Smart water flooding is a promising eco-friendly method for enhancing oil recovery in carbonate reservoirs. The optimal salinity and ionic composition of the injected water play a critical role in the success of this method. This study advances the field by employing machine learning and data analytics to streamline the determination of these critical parameters, which are traditionally reliant on time-intensive laboratory work. The primary objectives are to utilize data analytics to examine how smart water flooding influences wettability modification, identify key parameter ranges that notably alter the contact angle, and formulate guidelines and screening criteria for successful lab design. This design aims to shift rock conditions from oil-wet to water-wet by choosing the optimal salinity and ionic concentrations for smart water flooding. Analyzing a comprehensive dataset of 484 data points from 48 studies, primarily focused on calcium carbonate (72.7%), We assessed properties of rocks and oils, injection brine characteristics, and contact angles before and after smart water injection from 2010 to 2023. Our findings highlight a strong correlation between the initial contact angle and the change post-smart water flooding, indicating the critical role of the rock's initial wettability. We identified that high concentrations of sodium, calcium, and chloride ions adversely affect wettability alteration, while sulfate ions contribute positively. Furthermore, outliers were removed, and after comprehensive analysis, application guidelines were developed for each significant parameter for calcium carbonate, limestone, and dolomite rock. Our research further reveals that calcium carbonate exhibits intermediate initial wettability, whereas dolomite and limestone show more muscular initial water-wet conditions. Smart water ionic composition analysis revealed distinct responses in calcium carbonate compared to dolomite and limestone, underlining the importance of tailoring smart water composition to specific rock types. The analysis highlights that oils with lower api gravity, acid numbers, and viscosities exhibit more excellent responsiveness in altering wettability. Overall, this study significantly advances smart water flooding in carbonate reservoirs, offering a framework for optimizing eor techniques by salinity and ionic composition. Additionally, it establishes a screening criterion for optimal salinity and ionic ranges, potentially reducing time-consuming experiments.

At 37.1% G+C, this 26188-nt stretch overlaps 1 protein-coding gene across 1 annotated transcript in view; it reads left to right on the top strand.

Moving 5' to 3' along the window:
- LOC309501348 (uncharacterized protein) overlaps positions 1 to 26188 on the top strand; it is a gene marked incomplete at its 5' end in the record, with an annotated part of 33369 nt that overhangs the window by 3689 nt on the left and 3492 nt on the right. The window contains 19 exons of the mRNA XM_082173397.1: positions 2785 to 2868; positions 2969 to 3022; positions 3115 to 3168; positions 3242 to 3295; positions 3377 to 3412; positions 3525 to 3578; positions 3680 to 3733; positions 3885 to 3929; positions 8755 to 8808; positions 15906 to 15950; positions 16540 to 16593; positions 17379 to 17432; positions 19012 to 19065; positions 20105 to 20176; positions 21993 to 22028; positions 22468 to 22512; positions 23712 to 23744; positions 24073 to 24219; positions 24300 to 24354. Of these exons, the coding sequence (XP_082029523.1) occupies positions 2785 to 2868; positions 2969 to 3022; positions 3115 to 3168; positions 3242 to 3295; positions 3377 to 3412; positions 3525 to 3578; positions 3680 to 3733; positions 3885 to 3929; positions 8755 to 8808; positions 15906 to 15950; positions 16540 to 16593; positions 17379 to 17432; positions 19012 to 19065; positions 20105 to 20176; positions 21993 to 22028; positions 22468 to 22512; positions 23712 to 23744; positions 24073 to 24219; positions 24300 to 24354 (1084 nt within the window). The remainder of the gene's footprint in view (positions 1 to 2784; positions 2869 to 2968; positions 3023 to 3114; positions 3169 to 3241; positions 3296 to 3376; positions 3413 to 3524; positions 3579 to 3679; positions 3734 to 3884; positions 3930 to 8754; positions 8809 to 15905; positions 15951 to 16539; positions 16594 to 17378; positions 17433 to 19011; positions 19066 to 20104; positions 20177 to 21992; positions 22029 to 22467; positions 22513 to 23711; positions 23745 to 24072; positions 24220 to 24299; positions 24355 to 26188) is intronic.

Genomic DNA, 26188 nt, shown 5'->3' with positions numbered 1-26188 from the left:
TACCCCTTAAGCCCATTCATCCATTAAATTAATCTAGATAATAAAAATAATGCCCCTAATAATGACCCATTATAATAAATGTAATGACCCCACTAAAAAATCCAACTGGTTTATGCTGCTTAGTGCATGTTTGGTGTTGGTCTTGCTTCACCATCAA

Geosciences and Geological and Petroleum Engineering

Second Department

Chemical and Biochemical Engineering

Keywords and Phrases

Carbonate reservoirs; Ionic composition; Machine learning; Optimal salinity; Smart water flooding

International Standard Book Number (ISBN)


Document Type

Article - Conference proceedings

Document Version


File Type





© 2024 Society of Petroleum Engineers, All rights reserved.

Publication Date

01 Jan 2024